A deep dive into the creation of the "Gargoyles of Notre Dame" watercolor + encaustic collection

Barb Toland My Stuff

Recently I've been creating a lot of art that combines my love of watercolor + my love of encaustic (if you're not sure what encaustic is, you can hop on over & read this blog post to learn more). 

At any rate, I love them both and have been finding great joy while discovering the different ways I can combine them into one piece of art.

I've just finished creating a collection of 12 - 8" x 10" watercolor + encaustic paintings called, "The Gargoyles of Notre Dame" -- and today I'm going to take you behind my studio door, and show you the process I used to create them.

So the very first thing I did for all 12 gargoyles was to draw each of them with pencil on an 8" x 10" canvas panel. Yes, I said canvas! I've discovered the joys (& the challenges) of painting with watercolor on canvas -- and I must say, I am hooked.

So here's a couple of them below, with the initial drawing, and that first layer of watercolor paint laid down in certain areas. Since watercolor is transparent, it does amazing things when you gradually build up each layer of color. The layers underneath alter the color of subsequent layers, which has always been enchanting to me!

And then here they are once I added more layers of color, and also more details.

Here's a close up shot of one of them. Be sure to pinch & zoom on your phone so you can see the beautiful linen weave of the canvas shining thru.

And again, the initial first layers of color...

Notice how the watercolor doesn't always stay where you want it -- which is where the challenging part comes in ;-) But I've found that if I allow the moisture of those first layers of watercolor paint soak into the canvas, then the next layer goes down a bit easier.

I've learned all this thru trial & error. I'm a big fan of experimenting, exploring & discovering in the studio because you just never know what kind of magic you will come up with!

I'm just not a recipe kind of girl, you know? What about you? If you create, do you like to follow a pattern, or go off exploring on your own? Or maybe a little of both!

Here are 2 of the final paintings for these below. Again, pinch & zoom to see all of that awesome detail.

And this is the very beginnings of the "starry night" gargoyles. I took a vote on Instagram stories, "stars or no stars?" and the overwhelming consensus was stars.

So after painting the sky a deep cobalt blue purple (I call it blurple lol) -- I splattered white gouache paint on the sky using a toothbrush, to add the stars.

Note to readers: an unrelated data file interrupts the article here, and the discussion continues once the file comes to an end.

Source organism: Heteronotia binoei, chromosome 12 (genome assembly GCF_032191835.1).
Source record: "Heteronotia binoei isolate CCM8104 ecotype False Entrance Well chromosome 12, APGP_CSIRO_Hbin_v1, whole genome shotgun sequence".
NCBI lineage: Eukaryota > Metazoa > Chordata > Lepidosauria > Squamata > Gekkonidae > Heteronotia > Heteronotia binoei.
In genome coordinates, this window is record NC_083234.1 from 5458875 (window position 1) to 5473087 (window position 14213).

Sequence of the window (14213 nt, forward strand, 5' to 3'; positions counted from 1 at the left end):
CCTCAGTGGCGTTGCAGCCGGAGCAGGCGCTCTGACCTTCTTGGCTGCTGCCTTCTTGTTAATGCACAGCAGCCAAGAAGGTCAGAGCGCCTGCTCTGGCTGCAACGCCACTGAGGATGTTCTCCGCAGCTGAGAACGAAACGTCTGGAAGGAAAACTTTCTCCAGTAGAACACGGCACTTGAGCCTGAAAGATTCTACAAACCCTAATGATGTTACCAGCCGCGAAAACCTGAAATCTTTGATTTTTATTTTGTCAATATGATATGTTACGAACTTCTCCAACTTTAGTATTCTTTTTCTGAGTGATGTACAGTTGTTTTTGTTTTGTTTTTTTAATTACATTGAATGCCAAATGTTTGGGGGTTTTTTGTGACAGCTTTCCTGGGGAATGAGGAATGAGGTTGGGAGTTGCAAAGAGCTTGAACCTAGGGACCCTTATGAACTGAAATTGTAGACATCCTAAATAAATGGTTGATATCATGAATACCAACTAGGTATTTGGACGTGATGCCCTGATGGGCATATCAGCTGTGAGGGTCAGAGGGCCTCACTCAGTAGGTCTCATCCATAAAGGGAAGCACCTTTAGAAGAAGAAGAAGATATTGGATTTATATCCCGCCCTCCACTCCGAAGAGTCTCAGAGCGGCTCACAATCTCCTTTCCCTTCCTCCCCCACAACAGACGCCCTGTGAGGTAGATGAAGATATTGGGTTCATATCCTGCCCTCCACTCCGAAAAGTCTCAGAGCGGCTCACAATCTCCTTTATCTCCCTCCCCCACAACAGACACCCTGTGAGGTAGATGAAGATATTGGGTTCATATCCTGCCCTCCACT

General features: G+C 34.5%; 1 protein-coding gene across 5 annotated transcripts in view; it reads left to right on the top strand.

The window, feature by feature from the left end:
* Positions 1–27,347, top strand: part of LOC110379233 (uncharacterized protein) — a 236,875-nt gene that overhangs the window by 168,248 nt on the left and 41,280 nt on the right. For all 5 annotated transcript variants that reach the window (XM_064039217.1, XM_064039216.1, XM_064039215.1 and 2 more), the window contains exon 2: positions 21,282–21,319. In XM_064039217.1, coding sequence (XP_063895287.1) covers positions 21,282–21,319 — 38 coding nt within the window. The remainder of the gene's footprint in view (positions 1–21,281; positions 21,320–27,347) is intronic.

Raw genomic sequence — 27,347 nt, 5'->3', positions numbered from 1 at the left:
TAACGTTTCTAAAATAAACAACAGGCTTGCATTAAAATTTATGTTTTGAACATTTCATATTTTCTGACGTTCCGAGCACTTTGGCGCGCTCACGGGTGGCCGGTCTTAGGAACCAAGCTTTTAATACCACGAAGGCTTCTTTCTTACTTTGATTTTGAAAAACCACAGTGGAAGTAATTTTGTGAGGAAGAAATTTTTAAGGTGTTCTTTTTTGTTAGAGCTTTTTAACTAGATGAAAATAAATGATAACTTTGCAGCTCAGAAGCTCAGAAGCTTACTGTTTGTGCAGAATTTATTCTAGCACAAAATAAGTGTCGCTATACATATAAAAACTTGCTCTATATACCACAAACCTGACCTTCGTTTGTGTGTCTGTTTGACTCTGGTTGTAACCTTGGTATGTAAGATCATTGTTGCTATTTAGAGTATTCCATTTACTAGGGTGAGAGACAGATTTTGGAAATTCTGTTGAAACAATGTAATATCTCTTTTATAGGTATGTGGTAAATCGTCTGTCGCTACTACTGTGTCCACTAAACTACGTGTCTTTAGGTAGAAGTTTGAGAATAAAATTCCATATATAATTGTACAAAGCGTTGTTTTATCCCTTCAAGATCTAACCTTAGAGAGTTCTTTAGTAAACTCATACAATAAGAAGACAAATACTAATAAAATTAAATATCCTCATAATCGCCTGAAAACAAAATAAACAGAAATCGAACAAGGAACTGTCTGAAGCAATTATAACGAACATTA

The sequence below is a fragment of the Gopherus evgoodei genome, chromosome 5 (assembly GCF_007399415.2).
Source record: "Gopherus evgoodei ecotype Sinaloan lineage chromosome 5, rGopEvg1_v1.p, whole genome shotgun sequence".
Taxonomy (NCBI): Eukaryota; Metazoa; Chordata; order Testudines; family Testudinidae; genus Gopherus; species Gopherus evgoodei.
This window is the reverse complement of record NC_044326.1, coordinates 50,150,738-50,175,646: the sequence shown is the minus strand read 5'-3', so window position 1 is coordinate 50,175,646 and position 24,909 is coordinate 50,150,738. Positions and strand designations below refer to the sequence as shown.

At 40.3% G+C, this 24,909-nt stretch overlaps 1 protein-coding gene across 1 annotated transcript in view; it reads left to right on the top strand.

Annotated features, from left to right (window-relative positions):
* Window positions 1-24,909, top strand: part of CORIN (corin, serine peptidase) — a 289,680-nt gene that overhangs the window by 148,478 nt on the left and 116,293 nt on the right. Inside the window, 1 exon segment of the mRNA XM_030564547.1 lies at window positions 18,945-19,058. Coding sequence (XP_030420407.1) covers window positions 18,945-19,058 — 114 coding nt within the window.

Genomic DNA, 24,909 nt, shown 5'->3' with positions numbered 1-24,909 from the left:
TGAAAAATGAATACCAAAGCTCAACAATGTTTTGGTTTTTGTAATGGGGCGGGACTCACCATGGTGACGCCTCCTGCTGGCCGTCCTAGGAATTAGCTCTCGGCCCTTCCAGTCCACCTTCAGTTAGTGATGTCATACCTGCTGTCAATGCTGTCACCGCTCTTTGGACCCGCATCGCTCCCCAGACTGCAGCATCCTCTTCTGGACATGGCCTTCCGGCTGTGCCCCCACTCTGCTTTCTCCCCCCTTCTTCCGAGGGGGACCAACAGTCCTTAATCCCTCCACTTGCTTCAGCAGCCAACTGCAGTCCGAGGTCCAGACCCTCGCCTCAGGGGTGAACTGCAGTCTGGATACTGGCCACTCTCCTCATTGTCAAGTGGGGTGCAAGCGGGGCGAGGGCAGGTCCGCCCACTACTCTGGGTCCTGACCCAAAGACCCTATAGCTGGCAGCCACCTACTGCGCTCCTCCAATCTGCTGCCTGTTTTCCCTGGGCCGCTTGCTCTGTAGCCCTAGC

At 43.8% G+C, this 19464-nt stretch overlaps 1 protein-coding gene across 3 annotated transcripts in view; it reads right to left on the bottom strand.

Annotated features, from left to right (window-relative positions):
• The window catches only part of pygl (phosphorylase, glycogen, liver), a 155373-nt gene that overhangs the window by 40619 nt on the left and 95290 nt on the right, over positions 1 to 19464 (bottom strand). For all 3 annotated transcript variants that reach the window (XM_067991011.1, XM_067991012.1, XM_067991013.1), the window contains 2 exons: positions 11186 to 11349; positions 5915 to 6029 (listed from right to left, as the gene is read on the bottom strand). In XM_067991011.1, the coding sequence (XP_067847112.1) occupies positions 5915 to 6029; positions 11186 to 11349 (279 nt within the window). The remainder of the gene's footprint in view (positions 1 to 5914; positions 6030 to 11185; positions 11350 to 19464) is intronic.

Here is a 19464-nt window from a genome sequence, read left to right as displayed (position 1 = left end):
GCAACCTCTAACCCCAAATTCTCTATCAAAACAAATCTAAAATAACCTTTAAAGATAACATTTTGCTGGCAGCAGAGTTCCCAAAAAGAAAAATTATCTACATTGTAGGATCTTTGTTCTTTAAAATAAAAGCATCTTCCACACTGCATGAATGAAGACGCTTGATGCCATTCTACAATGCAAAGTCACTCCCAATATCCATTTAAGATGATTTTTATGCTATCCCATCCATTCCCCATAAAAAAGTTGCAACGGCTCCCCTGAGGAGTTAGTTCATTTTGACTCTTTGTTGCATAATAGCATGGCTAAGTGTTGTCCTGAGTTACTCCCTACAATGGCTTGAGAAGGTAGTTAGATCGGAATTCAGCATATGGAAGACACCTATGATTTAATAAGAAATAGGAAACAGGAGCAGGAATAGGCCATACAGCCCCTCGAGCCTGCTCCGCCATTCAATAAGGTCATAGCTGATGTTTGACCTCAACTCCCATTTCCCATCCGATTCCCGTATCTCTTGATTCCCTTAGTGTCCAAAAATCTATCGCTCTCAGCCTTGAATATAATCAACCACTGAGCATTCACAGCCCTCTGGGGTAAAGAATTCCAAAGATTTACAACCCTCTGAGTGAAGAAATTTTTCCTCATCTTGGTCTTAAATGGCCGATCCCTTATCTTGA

And here they are in different stages of painting the gargoyles. The lower right shows a finished gargoyle, and the other 3 are in various stages of completion.

And here's 2 of those "starry night" gargoyles with the watercolor painting complete (don't forget to pinch & zoom):

So once the watercolor paintings were finished, I then started added the encaustic wax over them. The very first thing I always do is to brush on a coat of encaustic wax to the entire image as a way to protect it.

So that's what I'm doing below. Loading my brush up with the hot, melted wax from a pot sitting on a griddle, and then brushing it onto the image.



Once the encaustic wax is brushed on, then the next step is to "fuse" the wax into the image using a heat gun. Once the wax is fused, it is now permanently bonded to the painting underneath.



Then this is always a fun stage!

I take my delightful & luscious Sennelier oil pastels & use them to embellish / emphasize different areas of the painting. Oil pastels work nicely over the encaustic wax.


After the fun of coloring, I gently rub the oil pastel with my fingertip to blend it into the rest of the image. And then once again, a light fuse with a heat gun makes them permanent so they can't rub off.


Another favorite step is to carve into the wax in different places using a bamboo stick, to emphasize certain lines & shapes in the painting.

I do a lot of carving. And when I'm done, I then go over the carved grooves with a heat gun to "knock them down" a bit -- this softens them & allows them to blend more naturally.


More carving...


So that's the whole process in a nutshell.

I have LOVED doing these gargoyles! They've been a joy to make, and have become little companions to me while creating them. But now I'm ready to let them go into the world, and be companions for someone else :)

I'm going to leave you with several close up shots of these gentle creatures, because the magic of watercolor & encaustic both is in those gorgeous details.

Below are some close ups of the "daylight" series...



These are some close ups of the "sunset" series...



And here are some close ups of the "starry night" series...


I have loved gargoyles ever since I can remember, and to see these stone gems perched on the roof of Notre Dame Cathedral was a magical moment in time for me.

The loss of such a marvel -- a real testament to the art of architecture -- and also the loss of those ancient trees that were used to build it, was a terrible blow to many of us.

But I have great hope & faith that the new roof when built, will be as beautiful as the one that withstood the test of time for centuries, and will lovingly cradle these adorable creatures for many more years to come.

I hope you've enjoyed learning more about the process I used to create these pieces as much as I enjoyed making them, and now you just can't wait to buy a couple to adorn your home or office ;-)

If you have any questions or would like to tell me what you think, please scroll down & leave a comment. As always, I would love to chat creativity with you!

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